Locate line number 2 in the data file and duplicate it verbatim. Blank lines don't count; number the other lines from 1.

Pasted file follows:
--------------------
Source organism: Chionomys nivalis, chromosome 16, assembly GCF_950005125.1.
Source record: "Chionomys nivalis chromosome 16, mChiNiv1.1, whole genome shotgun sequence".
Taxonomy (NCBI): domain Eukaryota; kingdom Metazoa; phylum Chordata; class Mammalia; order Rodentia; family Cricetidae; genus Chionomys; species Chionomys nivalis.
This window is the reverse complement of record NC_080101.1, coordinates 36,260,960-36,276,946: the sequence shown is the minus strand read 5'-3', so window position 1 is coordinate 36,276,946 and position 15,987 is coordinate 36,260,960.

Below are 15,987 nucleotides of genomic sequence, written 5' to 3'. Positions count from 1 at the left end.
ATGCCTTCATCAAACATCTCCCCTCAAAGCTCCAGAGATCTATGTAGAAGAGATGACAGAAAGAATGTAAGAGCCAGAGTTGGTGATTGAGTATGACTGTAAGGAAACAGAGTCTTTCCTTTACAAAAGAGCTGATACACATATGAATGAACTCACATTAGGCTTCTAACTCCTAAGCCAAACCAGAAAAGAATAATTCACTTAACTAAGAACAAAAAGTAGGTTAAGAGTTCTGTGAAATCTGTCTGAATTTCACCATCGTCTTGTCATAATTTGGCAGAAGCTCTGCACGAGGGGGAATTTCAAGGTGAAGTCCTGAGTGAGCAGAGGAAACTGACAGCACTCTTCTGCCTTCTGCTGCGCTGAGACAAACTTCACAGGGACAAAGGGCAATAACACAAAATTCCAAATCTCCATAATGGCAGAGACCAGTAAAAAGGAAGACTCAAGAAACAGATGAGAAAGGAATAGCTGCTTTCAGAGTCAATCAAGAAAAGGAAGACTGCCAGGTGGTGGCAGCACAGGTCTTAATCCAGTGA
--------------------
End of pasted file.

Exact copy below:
Source record: "Chionomys nivalis chromosome 16, mChiNiv1.1, whole genome shotgun sequence".